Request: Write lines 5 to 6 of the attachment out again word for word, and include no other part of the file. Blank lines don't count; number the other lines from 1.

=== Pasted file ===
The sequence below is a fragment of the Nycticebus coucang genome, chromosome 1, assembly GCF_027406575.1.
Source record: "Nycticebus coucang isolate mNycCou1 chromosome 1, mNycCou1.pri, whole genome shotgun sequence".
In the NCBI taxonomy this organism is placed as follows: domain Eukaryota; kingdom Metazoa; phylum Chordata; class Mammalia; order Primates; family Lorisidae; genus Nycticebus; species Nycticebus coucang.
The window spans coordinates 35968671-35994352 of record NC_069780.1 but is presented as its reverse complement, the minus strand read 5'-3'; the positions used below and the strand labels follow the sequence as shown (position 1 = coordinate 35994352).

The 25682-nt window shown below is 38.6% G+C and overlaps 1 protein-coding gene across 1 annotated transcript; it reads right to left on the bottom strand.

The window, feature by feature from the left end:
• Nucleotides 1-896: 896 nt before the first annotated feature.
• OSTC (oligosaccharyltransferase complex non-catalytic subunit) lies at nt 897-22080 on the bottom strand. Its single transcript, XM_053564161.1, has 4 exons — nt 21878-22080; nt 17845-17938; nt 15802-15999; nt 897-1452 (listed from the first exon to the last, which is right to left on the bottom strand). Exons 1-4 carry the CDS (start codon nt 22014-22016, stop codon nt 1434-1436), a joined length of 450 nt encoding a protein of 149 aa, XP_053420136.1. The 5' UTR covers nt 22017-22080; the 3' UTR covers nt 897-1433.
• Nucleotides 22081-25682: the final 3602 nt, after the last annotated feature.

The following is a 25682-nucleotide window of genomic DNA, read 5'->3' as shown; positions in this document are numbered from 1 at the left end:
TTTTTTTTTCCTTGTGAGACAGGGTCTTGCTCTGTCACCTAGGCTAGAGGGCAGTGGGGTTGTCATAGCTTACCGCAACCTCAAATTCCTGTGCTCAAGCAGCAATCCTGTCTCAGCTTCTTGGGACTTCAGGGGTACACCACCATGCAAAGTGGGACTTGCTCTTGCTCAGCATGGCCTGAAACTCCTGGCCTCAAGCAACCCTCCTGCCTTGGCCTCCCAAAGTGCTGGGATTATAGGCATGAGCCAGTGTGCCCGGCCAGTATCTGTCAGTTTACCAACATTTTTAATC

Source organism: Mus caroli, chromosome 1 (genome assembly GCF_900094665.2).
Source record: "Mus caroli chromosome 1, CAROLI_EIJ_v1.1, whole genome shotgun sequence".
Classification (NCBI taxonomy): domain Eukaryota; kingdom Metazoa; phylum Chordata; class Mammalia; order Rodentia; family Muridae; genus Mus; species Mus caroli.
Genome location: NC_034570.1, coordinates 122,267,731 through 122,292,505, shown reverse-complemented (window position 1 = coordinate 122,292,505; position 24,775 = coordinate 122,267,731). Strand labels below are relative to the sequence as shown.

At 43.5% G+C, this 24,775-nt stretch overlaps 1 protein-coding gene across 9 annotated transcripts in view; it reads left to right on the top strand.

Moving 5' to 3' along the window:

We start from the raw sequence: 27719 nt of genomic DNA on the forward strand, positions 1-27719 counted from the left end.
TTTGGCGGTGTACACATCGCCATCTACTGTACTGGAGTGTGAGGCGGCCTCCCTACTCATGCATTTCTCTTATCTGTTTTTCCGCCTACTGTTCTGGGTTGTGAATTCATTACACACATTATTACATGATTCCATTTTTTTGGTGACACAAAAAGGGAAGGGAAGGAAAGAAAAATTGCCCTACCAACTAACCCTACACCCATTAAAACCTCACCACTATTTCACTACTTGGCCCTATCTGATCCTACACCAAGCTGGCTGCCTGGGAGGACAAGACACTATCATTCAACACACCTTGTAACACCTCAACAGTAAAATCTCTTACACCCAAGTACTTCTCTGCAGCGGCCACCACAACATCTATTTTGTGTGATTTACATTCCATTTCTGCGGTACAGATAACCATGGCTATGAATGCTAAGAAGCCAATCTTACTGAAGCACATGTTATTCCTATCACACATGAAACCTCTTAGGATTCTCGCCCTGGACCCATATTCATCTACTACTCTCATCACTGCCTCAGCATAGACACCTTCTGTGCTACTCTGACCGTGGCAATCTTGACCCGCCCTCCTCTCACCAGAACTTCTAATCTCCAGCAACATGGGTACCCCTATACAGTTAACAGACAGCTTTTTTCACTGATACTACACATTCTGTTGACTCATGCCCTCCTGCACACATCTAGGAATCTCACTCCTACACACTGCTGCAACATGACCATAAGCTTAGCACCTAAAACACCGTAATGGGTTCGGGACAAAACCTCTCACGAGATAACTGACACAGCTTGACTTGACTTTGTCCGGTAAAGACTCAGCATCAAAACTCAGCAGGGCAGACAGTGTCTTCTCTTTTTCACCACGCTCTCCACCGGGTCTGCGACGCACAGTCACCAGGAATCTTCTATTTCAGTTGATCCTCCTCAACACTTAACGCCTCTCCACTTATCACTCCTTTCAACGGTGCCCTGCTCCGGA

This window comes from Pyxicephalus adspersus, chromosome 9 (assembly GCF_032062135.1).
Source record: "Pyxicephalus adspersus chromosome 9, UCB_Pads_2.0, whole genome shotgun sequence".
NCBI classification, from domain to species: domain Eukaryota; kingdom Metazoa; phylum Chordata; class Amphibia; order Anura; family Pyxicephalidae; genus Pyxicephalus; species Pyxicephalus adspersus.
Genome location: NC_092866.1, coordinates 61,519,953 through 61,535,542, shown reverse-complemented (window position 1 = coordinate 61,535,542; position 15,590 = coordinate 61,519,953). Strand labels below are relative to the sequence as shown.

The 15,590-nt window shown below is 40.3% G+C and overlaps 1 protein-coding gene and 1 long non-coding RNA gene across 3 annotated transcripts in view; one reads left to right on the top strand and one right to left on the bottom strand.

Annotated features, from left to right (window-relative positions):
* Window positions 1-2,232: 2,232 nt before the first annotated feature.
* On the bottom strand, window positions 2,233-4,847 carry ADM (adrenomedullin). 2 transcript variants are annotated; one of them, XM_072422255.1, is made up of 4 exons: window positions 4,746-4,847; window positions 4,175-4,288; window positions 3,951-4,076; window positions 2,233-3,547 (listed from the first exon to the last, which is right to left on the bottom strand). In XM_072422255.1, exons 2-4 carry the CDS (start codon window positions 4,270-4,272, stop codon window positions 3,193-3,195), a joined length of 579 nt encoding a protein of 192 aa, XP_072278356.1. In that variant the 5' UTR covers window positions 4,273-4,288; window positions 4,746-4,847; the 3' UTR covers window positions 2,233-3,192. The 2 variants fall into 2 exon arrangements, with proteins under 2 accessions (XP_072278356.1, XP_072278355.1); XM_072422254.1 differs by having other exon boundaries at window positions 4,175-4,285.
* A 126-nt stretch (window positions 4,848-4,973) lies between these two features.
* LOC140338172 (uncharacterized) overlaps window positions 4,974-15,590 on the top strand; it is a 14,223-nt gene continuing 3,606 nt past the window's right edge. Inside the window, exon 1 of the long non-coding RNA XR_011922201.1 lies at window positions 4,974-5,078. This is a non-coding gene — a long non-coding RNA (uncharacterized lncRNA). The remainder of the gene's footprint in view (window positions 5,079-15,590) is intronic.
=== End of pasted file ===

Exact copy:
The 25682-nt window shown below is 38.6% G+C and overlaps 1 protein-coding gene across 1 annotated transcript; it reads right to left on the bottom strand.

The window, feature by feature from the left end: